– Fertilisation
– Tips on growing seedlings 
  
Instructor Bio :
Olivia is a gardener, nature lover and believer of a sustainable society. She writes about gardening and sustainable living on her blog – The Tender Gardener, and raises awareness of environment-related issues through a non-profit environmental society, Green Drinks (Singapore), where she is the President and Co-founder. Very much a homebody, she likes to spend time in her garden, fussing over her chickens and watching bees in her apiary.

Start a Herb Garden
Have you thought of starting a mini herb garden at home? Why not kickstart your journey with a crash course on herb growing?
  
Through this hands-on workshop, you will find out which herbs thrive in Singapore, learn how to grow your garden from stem cuttings, and some basic tips on caring for your herbs. Participants will leave with two potted herbs, notes and greater confidence growing edible herbs.
  
Date: 15 April 2018 (Sunday)
Time: 1pm – 2pm
Venue: orgayana stand @Terra Village at Parkland Green, East Coast Park (C1 Car Park)
Cost: $39 per person
Tickets: Limited spaces available, so booking is essential – book you seat now!

Instructor Bio :
Olivia is a gardener, nature lover and believer of a sustainable society. She writes about gardening and sustainable living on her blog – The Tender Gardener, and raises awareness of environment-related issues through a non-profit environmental society, Green Drinks (Singapore), where she is the President and Co-founder. Very much a homebody, she likes to spend time in her garden, fussing over her chickens and watching bees in her apiary.

The post April Workshops: Soil Class + Start a Herb Garden appeared first on The Tender Gardener .

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Joanna Chuah is a breath of fresh air, at only 22 years of age, she is a spirited young lady experienced in growing edible plants. While she specialises in edible flowers, she also shows a keen interest in medicinal plants. Her passion for plants is evident in the manner she speaks about them, there is an unmistakeable excitement in her voice as she introduces me to her garden. She lives in Ang Mo Kio, Singapore, where she grows a unique selection of plants on her rooftop garden, she also has an extended playground for plants in her grandmother’s backyard, and even grows some plants at her university.

My first interaction with Joanna was on Carousell, where there are many willing buyers and sellers of gardening related items. I was so impressed with the variety of plants on her shop and Instagram page that I requested to visit her without delay, I was certainly not disappointed. In her garden she is growing figs, starfruit, passionfruit (a variety found in Taiwan), banana, lemon, coffee, cinnamon, Japanese air yams, chilli, tomato, tulips, blue porterweed flowers, edible roses, among others.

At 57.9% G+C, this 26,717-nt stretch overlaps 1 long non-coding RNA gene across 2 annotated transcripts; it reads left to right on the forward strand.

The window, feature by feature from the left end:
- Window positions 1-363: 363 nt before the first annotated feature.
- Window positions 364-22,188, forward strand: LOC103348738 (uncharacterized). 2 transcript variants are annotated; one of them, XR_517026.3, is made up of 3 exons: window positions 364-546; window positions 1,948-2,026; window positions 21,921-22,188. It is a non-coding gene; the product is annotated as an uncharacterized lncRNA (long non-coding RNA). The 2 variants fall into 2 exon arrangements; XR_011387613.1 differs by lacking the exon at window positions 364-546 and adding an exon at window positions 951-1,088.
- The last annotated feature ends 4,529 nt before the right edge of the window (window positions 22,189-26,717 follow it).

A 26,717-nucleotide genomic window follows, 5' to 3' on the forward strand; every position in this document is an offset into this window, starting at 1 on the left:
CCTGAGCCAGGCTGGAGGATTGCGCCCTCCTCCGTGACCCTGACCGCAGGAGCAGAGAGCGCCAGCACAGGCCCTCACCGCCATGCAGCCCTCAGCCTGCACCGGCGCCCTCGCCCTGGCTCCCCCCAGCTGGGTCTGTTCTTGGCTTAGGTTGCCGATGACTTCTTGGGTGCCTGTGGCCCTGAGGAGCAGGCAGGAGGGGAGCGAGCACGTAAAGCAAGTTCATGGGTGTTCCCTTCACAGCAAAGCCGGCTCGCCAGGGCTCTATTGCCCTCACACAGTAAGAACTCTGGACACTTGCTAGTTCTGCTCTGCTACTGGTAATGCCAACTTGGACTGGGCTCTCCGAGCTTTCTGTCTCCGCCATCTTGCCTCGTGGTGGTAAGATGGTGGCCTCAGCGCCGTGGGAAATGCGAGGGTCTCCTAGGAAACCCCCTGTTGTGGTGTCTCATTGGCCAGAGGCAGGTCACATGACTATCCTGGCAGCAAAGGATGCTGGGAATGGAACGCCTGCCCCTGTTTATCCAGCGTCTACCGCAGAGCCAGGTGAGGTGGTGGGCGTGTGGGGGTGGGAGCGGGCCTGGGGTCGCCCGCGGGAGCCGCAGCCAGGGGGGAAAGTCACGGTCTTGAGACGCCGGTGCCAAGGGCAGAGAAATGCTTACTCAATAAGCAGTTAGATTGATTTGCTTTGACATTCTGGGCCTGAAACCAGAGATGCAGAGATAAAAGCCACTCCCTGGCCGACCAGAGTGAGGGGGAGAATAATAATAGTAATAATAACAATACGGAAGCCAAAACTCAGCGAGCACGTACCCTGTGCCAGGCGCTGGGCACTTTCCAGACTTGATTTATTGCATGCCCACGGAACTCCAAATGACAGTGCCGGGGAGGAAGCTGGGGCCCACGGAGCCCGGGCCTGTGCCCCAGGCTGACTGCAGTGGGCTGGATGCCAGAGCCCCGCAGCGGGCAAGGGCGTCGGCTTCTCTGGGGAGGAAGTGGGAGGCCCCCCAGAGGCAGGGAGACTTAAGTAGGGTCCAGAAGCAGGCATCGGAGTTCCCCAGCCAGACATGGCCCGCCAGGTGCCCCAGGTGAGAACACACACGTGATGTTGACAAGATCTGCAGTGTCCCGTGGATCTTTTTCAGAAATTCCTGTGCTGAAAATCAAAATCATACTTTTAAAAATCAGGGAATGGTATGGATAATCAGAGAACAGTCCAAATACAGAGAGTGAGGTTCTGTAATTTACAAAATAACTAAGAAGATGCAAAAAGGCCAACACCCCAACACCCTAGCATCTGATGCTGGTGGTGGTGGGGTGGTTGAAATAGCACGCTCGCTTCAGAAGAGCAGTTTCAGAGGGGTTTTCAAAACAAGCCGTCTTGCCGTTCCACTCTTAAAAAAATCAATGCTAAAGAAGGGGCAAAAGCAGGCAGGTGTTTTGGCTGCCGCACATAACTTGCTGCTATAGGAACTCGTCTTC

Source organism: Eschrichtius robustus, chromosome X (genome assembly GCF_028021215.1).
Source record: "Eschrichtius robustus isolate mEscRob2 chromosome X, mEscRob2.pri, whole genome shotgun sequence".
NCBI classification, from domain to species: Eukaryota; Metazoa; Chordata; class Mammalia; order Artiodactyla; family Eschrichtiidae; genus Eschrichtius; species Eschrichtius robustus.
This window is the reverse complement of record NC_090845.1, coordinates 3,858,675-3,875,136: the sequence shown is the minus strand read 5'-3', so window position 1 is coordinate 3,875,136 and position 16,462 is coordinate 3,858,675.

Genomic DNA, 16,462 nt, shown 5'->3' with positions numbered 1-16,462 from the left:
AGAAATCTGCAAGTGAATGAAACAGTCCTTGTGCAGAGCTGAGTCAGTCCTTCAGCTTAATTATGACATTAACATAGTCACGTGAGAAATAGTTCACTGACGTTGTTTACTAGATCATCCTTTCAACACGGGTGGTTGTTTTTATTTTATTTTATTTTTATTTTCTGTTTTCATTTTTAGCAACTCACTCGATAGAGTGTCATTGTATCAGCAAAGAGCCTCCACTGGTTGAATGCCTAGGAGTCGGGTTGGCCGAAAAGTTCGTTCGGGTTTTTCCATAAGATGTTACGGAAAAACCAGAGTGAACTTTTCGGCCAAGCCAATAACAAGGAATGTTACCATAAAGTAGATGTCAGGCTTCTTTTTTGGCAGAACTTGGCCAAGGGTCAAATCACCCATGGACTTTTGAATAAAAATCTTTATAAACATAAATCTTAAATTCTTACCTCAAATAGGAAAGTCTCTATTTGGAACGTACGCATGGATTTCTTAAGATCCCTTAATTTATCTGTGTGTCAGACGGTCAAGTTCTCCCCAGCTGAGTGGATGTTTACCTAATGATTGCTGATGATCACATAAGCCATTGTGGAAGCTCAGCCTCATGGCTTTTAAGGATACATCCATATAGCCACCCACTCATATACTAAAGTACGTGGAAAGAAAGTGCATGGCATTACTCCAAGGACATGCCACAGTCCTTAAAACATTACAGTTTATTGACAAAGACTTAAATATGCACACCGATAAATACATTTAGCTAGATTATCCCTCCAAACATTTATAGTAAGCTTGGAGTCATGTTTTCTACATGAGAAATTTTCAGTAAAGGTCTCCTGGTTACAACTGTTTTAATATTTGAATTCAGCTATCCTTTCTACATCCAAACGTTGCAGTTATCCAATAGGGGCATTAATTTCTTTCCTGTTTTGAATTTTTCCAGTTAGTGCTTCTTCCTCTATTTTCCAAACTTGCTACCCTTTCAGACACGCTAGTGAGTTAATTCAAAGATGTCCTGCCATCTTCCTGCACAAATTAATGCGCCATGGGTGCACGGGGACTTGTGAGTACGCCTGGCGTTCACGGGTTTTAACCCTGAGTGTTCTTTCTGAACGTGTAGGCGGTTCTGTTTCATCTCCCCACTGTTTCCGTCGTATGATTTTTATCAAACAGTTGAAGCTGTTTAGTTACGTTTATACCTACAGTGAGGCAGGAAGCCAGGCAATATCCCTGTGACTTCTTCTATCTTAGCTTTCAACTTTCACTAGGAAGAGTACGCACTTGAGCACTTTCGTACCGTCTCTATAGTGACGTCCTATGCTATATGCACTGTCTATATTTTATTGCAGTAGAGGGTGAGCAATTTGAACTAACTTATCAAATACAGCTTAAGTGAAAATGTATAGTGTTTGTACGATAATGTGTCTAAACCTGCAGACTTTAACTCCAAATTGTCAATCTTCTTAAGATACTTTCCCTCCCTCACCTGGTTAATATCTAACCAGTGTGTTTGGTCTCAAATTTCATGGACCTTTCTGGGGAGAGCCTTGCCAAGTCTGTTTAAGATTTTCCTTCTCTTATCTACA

Aside from plants, she sells produce which include edible flowers, fruit and vegetables. Joanna expands her collection of plants through propagation, some of them through a marcotting technique, commonly used for roses and fruit trees. It’s not all purely commerce for her though, she has previously dedicated 100% proceeds of produce for charitable causes that benefitted elderly people and her school’s janitors.

When it comes to fertilising her plants, Joanna mostly uses soil amendments like spent coffee grounds, tea leaves, and crushed eggshells, on rare occasions she uses organic chicken manure. She shared that her pots contain earthworms that help with soil conditioning also. Which then leads me to her penchant for breeding and raising of worms, caterpillars and moths – this is to do with her love of pollinators, and she keeps pollinator-friendly plants to cater to their needs.I spoke with Joanna to find out more about her love of gardening and where it all began.

1. How did you develop such a keen interest in plants at such a young age? And why edible flowers?

My childhood home had a back garden, and was located in a forested part of Singapore. I was always surrounded by nature. One day my grandmas friends visited the house with seeds, being a curious kid I planted all of them and took to the hobby almost immediately. I started off gardening to harvest and try what fresh produce tasted like. But my first crops were carrots, corn and lettuce because we had rabbits and bees which I was keen on keeping happy in the garden. The rabbits would eat the carrot tops & the bees would be attracted to the male corn flowers.

Now I’ve moved to growing native edible flowers because its an unexplored territory for me. Its also a niche area in horticulture – many people don’t know what flowers are edible or how to use them. Its also interesting as many Singaporean chefs/bakers are starting to look at local produce and the ways they can incorporate that into their dishes. Rather than import pansies, violas, etc, why not grow our own? Using native flowers has so much symbolic meaning as we are showing that we have an autochthonous and sustainable culinary scene.